Plausible and implausible use cases for payment adoption in Southeast Asia
In Part 1, we discussed why we couldn’t exactly replicate Alipay and Wechat in Southeast Asia.
Here in Part 2 of the series, we will explore use cases that are more likely to support and sustain cashless mobile payment in the region.
One booming area for e-payment is in ride-hailing apps- one of the most frequently used app.
The success of WeChat leveraging ride-hailing company Didi to propagate its payment solution is certainly inspiring. Ride-hailing offers some good traits: inherently mobile, indispensable for many, broad coverage, high frequency, with instant transactions and low ticket size.
The two ride-hailing giants in Southeast Asia are both positioning themselves as payment companies. The strategy is simple: acquire users through discounts on ride-hailing service, meanwhile, develop the tech, risk management etc. to be able to open up to third-party merchants:
Go-Jek is no doubt leading the race. Their payment solution, GoPay, has transformed their 300,000 drivers to an omnipresent teller network. Users can transfer credits among themselves as well.
Previously the company expected to open the system up to third-party merchants through gateways including Doku and MidTrans by July this year. There seems to be a bit of delay since.
Many mobile and internet-based businesses in Indonesia are indeed looking forward to the launch, which will potentially solve their big headache of collecting payment quickly and ad low cost.
Although they are ahead of Grab in many operational aspects, GoPay is at the moment limited to Indonesia. Nonetheless, with Tencent investing and the expertise that is being developed, one should not be surprised if GoPay one day spills over to another major Southeast Asian country.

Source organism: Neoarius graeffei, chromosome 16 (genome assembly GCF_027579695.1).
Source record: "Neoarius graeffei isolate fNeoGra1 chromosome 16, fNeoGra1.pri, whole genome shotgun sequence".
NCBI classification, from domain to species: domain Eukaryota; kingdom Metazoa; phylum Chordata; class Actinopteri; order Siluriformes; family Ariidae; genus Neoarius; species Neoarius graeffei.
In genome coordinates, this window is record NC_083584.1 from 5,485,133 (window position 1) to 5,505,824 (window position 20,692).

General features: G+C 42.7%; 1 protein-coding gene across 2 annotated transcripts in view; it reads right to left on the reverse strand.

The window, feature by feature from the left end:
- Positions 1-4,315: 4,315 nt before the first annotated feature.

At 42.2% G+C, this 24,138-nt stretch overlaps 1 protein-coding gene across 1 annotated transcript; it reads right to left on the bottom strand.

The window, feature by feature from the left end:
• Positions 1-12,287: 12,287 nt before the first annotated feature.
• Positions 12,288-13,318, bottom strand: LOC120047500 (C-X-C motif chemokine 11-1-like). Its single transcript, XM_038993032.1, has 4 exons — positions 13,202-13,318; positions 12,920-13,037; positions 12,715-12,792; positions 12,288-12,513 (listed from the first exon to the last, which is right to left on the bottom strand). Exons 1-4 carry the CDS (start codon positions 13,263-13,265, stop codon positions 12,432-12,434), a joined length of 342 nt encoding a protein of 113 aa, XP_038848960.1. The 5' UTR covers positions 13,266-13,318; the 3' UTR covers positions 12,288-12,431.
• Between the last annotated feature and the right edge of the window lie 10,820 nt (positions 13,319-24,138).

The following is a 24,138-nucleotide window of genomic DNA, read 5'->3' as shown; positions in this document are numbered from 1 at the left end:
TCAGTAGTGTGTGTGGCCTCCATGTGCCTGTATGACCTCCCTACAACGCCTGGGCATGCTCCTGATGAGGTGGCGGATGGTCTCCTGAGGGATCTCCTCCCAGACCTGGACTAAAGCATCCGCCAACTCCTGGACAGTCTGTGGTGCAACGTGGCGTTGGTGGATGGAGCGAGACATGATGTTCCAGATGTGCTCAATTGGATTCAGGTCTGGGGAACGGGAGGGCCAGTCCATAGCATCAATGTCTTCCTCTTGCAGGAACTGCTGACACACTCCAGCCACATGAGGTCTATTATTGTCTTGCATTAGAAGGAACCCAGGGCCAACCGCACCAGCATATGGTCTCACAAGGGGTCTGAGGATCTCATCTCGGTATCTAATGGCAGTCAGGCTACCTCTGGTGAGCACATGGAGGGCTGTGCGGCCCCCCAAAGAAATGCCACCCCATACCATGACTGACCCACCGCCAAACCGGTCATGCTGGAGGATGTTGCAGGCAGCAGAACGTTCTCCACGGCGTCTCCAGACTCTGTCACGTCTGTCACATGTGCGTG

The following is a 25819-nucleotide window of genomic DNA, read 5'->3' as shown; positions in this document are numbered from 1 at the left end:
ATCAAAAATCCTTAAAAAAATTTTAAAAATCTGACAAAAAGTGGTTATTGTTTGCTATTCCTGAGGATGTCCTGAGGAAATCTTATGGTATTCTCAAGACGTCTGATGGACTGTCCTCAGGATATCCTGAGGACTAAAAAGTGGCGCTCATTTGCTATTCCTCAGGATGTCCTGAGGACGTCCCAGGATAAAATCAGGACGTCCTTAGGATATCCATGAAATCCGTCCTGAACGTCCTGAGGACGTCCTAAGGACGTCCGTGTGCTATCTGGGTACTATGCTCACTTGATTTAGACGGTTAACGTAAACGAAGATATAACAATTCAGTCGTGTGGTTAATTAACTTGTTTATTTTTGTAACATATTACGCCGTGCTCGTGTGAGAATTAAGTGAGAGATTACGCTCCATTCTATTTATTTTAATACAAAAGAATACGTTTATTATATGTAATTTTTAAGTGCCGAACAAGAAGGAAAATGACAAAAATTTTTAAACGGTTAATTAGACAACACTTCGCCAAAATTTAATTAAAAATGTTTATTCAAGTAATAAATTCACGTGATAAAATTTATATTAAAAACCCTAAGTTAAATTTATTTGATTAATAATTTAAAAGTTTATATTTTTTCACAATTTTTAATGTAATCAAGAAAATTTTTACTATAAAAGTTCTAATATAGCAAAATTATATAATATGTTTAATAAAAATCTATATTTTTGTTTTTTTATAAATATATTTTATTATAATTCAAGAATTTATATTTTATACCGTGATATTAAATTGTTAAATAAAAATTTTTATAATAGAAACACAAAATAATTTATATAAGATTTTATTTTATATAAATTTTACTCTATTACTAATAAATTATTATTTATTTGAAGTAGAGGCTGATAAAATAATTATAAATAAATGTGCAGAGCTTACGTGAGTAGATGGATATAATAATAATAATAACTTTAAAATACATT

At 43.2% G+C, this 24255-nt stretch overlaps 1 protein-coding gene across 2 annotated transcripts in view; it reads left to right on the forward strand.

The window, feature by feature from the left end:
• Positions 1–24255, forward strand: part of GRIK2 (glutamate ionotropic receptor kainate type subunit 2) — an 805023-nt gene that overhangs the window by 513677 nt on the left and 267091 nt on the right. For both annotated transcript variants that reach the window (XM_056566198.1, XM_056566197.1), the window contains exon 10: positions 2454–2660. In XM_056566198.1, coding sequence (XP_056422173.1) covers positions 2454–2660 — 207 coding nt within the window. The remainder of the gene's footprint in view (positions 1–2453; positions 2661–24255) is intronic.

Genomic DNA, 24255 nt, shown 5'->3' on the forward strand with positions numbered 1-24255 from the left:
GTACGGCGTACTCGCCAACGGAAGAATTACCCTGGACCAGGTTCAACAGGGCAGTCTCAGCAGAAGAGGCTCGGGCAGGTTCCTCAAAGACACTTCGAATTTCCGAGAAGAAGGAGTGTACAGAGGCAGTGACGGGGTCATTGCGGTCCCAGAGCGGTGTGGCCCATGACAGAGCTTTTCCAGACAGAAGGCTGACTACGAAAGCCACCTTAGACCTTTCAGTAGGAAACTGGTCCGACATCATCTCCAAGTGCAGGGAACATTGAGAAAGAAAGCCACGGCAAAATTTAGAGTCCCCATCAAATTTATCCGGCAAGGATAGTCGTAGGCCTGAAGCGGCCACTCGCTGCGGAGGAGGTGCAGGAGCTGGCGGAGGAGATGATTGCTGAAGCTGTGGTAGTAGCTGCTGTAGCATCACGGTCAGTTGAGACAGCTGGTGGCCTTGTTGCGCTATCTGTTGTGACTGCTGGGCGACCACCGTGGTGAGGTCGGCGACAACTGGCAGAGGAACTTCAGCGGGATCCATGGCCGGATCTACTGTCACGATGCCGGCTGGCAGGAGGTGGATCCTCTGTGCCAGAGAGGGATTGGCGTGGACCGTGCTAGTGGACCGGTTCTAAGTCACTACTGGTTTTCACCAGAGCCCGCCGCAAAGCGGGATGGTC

Compared to Go-Jek, GrabPay’s progress is rather slow, both technologically and operationally. They are experimenting with some merchants at the moment – though still a long way until they are ready for a full-blown rollout.
Maybe they are not in a hurry at all. Now Softbank and Didi collectively own a controlling stake in the company, they have an almost unlimited arsenal. Their focus at present, probably, is to finish off Uber, one way or another, and then take their time to cultivate the payment market in the region.
What are the opportunities outside ride-hailing? E-commerce? Gaming?
Well, we do not see any promising e-commerce or gaming use cases that could foster a prevalent mobile payment application.
Very simple facts: in the region e-commerce still has a pretty low frequency of usage, and gaming, albeit frequent, is limited to a relatively small group of audience.
“Touch N Go”
There are, however, some great use cases that are being wasted. A typical example is Touch N Go – the payment system used for road tolls in Malaysia.
Why do we think it is a great use case? Well, a high percentage of Malaysians drive, and toll gates are everywhere – so whoever that can afford a car (ideal target audience) would use Touch N Go multiple times a day.
Alibaba saw this opportunity as well and invested in the company. Alas, turning a company that has a fat cash cow into someone truly innovative for bigger (albeit uncertain) opportunity is never an easy undertaking.
In a way, the same could be said about a couple of mass transit payment systems in the region. We would expect EzLink in Singapore to be at least accepted at the merchants at MRT stations. Even that did not happen – there is a long story of politics and frustration behind it, which we might write about in the future. But for now, an opportunity squarely missed.
Interestingly, there are also the brave ones who strive to achieve things that have never been done. One team that is building a wallet system without its own use case is BluePay, a team from China operating out of Thailand.
Whether they can succeed or not remains to be seen – we are nonetheless impressed with the team’s speed and aggressiveness.
How about the big guys? The governments and the giants such as Alibaba and Tencent? We will discuss them in Part 3, the final installment of this article.
[This analysis was originally published by Momentum Works in Chinese; translation into English by Brenda Singh]